Innovative banking solutions for the unbanked population

Billions of people in the developing world still don’t make use of/have access to formal banking tools. This is due mainly to the fact that banks and other formal banking institutions aim their services at the middle and high income class, who bring in more revenue. In countries such as Colombia, the low income population simply cannot afford banking services. Another huge issue is that they do not trust in banks and are afraid that they will take their money, for the simple reason that they are uneducated in the financial world and therefore do not understand it.

This has given rise to community savings and credit groups, in which groups of friends, families and other members of the community gather regularly to save small amounts of money together. At the end of one cycle, all the savings including interest and fines (rules made by the group) are paid out to each member. This is where e-kulki comes in. Savings are deposited in the form of cash and are kept in a wooden safe, which can easily be stolen, and while the group accounting system is extremely simplified, it is still too complex for those with low levels of financial literacy allowing mistakes to still happen.

E-kulki is therefore developing a mobile wallet banking app, which works on any simple phone and is free to set up, through which groups can open a collective bank account, drastically reducing the cost of banking. This eliminates the risks associated with cash and takes care of all the bookkeeping, storing each member’s data and transactions made in one database. The system is made transparent by sending members updates after each meeting.

While informal savings groups have been a great system for the unbanked population, e-kulki’s app makes the system even more efficient and safe in using technology to combine the benefits of the informal sector with formal banking institutions, educating the population about finance and ultimately working towards the world wide goal of financial inclusion.

Source: internship with e-kulki, also see


2 responses to “Innovative banking solutions for the unbanked population”

  1. marlouveloo says :

    I read your article and the attached news article and became enthusiastic about this innovative banking solution. E-kulki provides a great opportunity for low income groups to get access to basic savings and credit. Further, this solution can educate those groups financing and using mobile applications.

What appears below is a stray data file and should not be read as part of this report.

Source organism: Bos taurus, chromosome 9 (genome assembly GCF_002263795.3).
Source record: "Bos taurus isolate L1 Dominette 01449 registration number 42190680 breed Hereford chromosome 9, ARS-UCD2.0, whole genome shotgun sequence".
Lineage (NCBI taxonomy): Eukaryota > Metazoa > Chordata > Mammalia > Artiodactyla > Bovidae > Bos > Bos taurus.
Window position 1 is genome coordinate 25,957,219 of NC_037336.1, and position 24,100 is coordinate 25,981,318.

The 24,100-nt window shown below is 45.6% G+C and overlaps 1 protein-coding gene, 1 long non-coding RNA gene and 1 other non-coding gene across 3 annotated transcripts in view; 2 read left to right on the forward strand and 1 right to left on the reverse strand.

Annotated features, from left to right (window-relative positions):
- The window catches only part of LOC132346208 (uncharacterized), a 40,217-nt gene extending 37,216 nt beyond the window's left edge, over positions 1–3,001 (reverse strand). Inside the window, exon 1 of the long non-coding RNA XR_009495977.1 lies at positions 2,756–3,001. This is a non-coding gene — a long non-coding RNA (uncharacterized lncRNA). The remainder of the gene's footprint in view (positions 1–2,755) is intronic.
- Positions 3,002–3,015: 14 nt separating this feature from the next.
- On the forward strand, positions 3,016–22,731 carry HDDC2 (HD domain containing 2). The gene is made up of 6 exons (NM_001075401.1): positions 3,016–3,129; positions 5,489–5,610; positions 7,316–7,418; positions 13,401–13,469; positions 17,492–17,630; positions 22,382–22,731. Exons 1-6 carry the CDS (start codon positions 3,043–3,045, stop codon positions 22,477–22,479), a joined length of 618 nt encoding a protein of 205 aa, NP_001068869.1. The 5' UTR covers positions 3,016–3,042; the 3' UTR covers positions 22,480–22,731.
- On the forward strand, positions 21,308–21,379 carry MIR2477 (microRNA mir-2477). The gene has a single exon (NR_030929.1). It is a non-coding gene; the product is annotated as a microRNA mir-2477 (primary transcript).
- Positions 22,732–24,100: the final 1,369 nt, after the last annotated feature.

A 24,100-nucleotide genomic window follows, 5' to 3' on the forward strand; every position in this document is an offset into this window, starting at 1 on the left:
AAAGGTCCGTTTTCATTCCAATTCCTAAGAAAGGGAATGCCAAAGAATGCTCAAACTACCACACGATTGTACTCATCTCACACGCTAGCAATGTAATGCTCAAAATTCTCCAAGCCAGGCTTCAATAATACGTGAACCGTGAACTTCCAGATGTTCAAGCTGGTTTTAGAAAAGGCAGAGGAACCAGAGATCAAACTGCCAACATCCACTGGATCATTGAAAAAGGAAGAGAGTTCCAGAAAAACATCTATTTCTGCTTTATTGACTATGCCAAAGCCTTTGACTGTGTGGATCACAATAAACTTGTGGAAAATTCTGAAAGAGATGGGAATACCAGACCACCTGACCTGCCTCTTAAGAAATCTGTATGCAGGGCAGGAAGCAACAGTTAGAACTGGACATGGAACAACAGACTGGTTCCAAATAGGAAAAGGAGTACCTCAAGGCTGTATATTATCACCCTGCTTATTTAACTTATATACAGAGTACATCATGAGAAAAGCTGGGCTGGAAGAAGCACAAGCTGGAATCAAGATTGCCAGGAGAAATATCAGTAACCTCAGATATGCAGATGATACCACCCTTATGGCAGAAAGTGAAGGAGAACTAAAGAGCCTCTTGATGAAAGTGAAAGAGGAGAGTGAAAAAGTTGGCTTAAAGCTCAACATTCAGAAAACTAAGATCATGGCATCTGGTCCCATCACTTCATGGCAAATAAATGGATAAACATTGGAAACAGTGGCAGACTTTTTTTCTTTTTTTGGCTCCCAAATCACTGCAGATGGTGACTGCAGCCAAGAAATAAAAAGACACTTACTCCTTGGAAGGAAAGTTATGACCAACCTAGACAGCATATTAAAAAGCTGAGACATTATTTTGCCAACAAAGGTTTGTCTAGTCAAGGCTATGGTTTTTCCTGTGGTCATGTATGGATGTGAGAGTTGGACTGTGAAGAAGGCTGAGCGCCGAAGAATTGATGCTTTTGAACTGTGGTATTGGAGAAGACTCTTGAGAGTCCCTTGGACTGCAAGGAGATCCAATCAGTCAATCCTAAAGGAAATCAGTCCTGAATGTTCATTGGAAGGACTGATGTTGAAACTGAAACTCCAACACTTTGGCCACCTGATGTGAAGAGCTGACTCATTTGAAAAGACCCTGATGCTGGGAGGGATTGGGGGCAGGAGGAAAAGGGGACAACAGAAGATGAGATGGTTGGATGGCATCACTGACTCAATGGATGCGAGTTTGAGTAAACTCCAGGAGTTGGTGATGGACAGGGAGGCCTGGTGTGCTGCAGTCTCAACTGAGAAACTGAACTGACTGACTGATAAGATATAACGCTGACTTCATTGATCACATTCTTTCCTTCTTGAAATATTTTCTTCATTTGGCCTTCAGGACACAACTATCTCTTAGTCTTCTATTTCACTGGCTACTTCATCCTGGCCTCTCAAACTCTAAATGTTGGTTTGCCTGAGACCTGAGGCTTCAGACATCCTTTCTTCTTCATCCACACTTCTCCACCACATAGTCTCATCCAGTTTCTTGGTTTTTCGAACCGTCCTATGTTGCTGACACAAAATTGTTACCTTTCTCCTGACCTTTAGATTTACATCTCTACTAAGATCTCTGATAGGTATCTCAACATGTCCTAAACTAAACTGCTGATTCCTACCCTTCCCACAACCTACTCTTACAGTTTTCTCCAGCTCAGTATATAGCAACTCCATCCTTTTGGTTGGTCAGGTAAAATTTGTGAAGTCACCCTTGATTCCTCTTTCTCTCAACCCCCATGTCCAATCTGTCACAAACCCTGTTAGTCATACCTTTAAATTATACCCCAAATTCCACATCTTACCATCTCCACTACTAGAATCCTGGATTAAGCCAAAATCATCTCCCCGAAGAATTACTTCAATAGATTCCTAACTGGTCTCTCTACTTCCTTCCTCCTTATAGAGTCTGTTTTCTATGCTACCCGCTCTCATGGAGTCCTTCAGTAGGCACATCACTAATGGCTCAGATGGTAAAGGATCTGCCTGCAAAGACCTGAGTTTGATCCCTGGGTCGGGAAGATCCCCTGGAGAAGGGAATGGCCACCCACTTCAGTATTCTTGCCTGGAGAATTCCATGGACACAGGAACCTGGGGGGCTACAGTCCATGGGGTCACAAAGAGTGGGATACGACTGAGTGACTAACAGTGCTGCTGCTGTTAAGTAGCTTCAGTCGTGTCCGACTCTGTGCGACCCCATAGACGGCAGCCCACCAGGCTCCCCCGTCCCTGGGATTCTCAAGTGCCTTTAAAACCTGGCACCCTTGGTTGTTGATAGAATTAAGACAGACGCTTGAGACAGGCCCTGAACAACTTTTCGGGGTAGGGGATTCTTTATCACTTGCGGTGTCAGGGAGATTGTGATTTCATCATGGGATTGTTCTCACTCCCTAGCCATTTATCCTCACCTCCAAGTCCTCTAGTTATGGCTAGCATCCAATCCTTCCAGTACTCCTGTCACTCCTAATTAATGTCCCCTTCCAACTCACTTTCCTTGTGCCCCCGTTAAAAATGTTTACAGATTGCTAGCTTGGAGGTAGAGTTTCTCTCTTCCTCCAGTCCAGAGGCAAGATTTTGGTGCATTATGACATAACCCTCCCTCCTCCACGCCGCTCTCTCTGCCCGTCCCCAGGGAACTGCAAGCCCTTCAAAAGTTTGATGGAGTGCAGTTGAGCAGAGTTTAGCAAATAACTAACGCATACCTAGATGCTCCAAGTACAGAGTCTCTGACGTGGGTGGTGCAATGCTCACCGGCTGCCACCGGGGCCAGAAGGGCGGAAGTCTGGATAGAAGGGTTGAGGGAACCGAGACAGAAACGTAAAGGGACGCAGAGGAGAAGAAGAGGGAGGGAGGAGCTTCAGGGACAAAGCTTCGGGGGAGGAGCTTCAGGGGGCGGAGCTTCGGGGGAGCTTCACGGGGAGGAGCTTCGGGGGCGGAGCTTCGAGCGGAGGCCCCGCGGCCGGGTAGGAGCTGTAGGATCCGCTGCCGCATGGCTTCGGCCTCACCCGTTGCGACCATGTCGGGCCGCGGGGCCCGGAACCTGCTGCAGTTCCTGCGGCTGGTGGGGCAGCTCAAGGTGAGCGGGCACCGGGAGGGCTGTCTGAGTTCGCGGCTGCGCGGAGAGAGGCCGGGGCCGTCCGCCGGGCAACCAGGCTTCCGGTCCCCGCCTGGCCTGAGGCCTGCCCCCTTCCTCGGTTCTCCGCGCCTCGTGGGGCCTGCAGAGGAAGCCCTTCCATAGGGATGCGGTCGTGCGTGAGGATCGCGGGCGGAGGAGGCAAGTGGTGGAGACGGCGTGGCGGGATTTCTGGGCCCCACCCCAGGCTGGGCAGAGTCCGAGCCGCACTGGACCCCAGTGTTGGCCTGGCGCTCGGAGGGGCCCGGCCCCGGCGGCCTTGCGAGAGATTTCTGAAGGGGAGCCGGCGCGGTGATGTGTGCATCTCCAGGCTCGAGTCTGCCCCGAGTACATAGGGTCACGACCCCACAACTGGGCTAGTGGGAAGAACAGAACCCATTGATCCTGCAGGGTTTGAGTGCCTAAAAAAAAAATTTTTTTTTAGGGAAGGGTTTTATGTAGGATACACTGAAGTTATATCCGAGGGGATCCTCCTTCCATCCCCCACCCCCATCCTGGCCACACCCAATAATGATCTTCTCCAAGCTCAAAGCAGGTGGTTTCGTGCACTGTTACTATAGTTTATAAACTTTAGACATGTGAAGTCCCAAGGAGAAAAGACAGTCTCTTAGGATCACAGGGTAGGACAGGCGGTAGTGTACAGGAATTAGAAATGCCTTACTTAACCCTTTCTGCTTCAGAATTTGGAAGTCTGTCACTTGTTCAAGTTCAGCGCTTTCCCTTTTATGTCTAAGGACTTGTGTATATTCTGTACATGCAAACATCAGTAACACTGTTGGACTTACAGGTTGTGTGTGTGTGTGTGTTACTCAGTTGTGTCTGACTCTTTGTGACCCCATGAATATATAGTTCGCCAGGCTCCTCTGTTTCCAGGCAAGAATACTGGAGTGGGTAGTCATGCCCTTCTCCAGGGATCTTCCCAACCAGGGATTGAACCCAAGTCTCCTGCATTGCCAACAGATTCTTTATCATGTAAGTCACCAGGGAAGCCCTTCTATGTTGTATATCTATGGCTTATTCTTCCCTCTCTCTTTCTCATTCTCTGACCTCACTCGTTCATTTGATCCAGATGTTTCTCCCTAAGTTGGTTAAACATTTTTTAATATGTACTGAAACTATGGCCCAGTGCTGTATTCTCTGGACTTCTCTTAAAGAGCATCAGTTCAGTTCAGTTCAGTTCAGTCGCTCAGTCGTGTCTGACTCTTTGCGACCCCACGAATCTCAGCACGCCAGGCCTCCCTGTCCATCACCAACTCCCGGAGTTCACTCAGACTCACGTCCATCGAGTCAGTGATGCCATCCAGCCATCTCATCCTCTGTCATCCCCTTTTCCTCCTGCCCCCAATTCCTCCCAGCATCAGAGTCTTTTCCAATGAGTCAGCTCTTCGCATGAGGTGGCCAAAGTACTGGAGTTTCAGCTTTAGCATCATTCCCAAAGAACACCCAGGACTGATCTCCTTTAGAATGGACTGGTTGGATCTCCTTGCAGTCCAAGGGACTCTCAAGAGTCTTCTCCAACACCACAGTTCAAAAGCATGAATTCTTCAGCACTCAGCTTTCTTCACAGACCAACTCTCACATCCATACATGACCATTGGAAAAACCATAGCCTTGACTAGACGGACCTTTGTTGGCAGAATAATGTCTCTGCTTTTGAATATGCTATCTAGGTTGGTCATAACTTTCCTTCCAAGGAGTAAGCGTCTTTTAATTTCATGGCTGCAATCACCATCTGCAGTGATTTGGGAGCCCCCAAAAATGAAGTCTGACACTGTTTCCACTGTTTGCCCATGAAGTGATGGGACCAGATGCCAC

While reading your blog, some (critical) questions popped up. First, the article describes the solution as follows: ”Each group member sets up a mobile wallet on their phone, enabling individuals to transfer money INTO the group savings, and also for the group to administer loans to its members”. Those group members have low income, and therefore i am wondering if E-kulki is able to collect enough group savings to provide loans to others? Is the collective contribution of savings sufficient to cover loans?

    Second, little was said about the level of security of the mobile application. The app can be opened with any type of SIMcard, but how easy is this? Can you get (simple) access by only filing in a personal code or are there more steps you need to take before entering your mobile bank account?

    Third, what are E-kulki’s ideas and solutions about the usability of the application for the elderly? This might be an interesting group for E-kulki to target (relatively more savings), but generally they have difficulties using those new devices.

    Thank you for sharing this innovative business application. Great way of using technology to support the financial possibilities for low income groups.

    • mariahelmrich says :

      Thanks for your enthusiasm on the topic! I’ll try to answer your questions to my best abilities.

      Concerning your first question, loans can only be made if there is, in fact, enough money deposited by group members. They are only made within the groups, so not actually to any external parties. In most cases, they are only made in case of emergencies, like having to pay medical bills, fixing the house, etc., but these are never really huge amounts. Basically, if there isn’t enough money, then loans simply can’t be made.

      Regarding your second question, the mobile wallet works similarly to other bank apps in that users have a unique pin code they have to enter when making any transaction.

      And regarding question three, generally speaking, their target group is the younger generation as they are already familiar with the use of mobile phones and in the case that they are not, are more ready to learn it, which makes implementation easier. The elderly generally don’t trust such new systems and are not as flexible in learning new ways, but E-Kulki in collaboration with others have set up workshops in which they teach (especially the elderly) how to use the new system. Mind you that the elderly don’t necessarily have more savings as they usually don’t work anymore, whereas the younger generations do, thus can bring in more savings.

      I hope this clears up your your questions, and thanks again for your interest.

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